We were leaving Strawberry Fields, the John Lennon tribute in Central Park. There is a crowd every day, despite the weather, all day long, despite the time. Everyone is having a picture taken sitting next to the Imagine mosaic. There is a crowd around the mosaic waiting their turn for a photo. The area is surrounded by park benches, full of tourists watching this spectacle unfold.
On one of the benches nearby, a local is belting out Beatle songs on an acoustic guitar. His guitar case is laying open on the ground holding a half dozen dollar bills. He nods a thank you to each contributor dropping their money into his coffer. The whole scene seems more reverent than commercial.
A few steps down the path sits a young man, a little disheveled, a few days from his last shave. He has a homemade easel set up that reads: Bad Portraits $5, with a couple of samples clipped to the frame.
We both have a hard time passing by artists who are trying to carve it out, so we decided to have him do a Bad Portrait of Jerry.
I handed him a $20 and he went through his wallet for change. He could only come up with $14. I told him that would work. He said he would give us a $6 portrait.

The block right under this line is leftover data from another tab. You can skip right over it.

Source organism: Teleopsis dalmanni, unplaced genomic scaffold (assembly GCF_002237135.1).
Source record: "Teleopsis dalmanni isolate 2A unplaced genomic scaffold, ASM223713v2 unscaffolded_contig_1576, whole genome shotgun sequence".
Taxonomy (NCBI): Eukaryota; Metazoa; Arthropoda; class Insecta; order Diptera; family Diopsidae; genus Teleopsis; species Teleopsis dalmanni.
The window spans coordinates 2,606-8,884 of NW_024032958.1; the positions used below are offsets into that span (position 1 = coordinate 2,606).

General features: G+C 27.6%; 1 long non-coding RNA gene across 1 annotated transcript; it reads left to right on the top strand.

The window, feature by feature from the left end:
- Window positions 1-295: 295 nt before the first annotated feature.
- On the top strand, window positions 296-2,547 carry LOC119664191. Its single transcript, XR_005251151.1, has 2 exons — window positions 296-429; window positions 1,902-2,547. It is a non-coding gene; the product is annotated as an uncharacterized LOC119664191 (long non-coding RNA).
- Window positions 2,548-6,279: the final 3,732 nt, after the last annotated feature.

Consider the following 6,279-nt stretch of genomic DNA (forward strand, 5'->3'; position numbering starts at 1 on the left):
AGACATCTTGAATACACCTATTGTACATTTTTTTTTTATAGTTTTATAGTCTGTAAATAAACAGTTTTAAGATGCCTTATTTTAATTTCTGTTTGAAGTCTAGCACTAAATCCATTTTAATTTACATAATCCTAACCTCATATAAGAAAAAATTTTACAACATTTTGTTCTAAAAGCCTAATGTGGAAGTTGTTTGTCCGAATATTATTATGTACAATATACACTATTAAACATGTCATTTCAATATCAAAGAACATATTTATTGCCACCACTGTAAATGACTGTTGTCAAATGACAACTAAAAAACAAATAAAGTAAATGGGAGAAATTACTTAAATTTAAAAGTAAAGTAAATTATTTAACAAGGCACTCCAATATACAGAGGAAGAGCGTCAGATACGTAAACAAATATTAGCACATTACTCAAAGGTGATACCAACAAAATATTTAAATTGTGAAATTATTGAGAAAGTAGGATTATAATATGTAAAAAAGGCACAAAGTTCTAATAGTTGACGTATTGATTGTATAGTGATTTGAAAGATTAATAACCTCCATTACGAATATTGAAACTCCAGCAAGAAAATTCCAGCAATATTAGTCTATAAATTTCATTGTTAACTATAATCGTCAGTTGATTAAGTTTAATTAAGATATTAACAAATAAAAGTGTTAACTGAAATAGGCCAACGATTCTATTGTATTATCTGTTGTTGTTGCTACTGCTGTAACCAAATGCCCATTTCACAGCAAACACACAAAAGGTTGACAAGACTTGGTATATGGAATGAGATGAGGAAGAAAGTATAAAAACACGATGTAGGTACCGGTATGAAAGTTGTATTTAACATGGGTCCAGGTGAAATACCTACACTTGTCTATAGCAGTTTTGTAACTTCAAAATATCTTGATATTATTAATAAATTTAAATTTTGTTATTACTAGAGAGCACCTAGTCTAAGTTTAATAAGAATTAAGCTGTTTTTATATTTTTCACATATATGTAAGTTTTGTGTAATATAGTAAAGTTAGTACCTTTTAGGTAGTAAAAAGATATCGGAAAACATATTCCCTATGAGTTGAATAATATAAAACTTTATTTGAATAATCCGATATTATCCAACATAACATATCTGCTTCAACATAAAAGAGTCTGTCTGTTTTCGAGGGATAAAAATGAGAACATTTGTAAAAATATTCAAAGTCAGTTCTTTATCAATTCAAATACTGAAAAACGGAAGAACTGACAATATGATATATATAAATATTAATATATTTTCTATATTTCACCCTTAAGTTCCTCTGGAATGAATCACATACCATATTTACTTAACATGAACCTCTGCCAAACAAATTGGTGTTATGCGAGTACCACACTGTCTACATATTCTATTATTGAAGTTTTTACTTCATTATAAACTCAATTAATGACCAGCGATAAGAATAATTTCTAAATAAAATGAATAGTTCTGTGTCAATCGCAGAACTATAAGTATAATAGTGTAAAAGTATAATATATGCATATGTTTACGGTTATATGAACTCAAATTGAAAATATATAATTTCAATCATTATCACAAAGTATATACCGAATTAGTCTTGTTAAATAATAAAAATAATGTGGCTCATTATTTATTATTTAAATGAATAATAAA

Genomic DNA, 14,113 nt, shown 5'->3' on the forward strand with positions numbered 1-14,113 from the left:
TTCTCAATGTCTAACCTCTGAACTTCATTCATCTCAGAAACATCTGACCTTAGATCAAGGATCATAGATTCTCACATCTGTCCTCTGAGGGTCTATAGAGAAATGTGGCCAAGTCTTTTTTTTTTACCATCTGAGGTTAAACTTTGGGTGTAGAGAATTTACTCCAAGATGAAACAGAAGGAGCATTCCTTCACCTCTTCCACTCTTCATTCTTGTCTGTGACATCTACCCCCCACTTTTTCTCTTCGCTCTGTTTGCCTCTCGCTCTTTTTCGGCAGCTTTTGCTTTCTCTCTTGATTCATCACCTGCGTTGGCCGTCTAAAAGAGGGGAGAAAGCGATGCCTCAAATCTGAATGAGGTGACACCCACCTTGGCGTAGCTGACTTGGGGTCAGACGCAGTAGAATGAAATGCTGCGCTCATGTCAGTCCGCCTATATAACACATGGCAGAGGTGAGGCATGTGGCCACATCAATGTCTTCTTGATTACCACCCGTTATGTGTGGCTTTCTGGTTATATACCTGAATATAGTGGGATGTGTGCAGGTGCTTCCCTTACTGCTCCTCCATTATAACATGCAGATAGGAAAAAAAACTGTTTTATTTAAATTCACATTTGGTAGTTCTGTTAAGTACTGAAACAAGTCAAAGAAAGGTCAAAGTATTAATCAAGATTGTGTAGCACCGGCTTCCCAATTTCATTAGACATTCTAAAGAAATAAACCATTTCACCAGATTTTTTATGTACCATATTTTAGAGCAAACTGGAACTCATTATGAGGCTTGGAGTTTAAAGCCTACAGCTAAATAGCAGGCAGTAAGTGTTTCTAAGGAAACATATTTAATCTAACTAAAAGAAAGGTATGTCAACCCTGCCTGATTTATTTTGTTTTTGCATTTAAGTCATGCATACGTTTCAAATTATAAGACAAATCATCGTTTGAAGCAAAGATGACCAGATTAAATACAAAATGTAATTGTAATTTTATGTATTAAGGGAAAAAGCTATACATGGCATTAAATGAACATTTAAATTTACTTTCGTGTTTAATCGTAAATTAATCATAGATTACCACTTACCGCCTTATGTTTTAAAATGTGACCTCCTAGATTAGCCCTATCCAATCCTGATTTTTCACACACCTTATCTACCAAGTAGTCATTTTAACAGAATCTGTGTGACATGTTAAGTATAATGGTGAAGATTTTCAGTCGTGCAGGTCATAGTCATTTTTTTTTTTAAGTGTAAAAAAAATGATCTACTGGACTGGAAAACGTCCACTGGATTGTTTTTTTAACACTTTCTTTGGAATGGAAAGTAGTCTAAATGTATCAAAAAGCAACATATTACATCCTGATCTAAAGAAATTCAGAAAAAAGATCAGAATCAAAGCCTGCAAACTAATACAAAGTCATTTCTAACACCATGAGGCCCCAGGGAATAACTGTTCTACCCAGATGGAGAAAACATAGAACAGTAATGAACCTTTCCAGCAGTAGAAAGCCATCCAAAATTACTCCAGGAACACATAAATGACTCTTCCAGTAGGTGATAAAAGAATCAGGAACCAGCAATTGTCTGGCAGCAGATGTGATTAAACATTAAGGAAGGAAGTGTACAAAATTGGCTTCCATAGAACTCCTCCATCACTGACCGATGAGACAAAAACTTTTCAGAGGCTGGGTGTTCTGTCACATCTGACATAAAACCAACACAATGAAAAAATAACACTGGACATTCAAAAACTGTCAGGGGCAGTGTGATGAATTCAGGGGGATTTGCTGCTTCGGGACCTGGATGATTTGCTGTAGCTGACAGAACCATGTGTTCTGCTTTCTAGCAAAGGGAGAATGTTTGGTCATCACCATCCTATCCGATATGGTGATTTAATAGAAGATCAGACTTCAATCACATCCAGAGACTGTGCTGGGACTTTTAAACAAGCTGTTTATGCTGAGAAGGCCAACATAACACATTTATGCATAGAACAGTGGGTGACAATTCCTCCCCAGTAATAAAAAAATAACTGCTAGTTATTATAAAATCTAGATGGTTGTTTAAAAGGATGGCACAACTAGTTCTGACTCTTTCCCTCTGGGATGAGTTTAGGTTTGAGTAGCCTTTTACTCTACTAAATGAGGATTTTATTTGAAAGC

He went straight to work. He meticulously trimmed the portrait paper, set it up on a clipboard and instructed Jerry to sit across the path on a bench facing him. He leaned forward, studied her intently and then focused on the trimmed paper in his lap. He sketched first in pencil, then in art ink.
As he worked, a parade of sightseers came by, some stopping to look over his shoulder to see his work. He would look up, study Jerry, and then return his attention to the piece.
In a matter of minutes, he produced his work. We both loved it. I loved it because it showed the huge eyes Jerry had when we first met and she was looking at the world in amazed wonderment. Jerry loved it because it made her look like she weighed about 20 pounds.
If you would like a Bad Portrait, you can find Joey McDevitt in Strawberry Fields.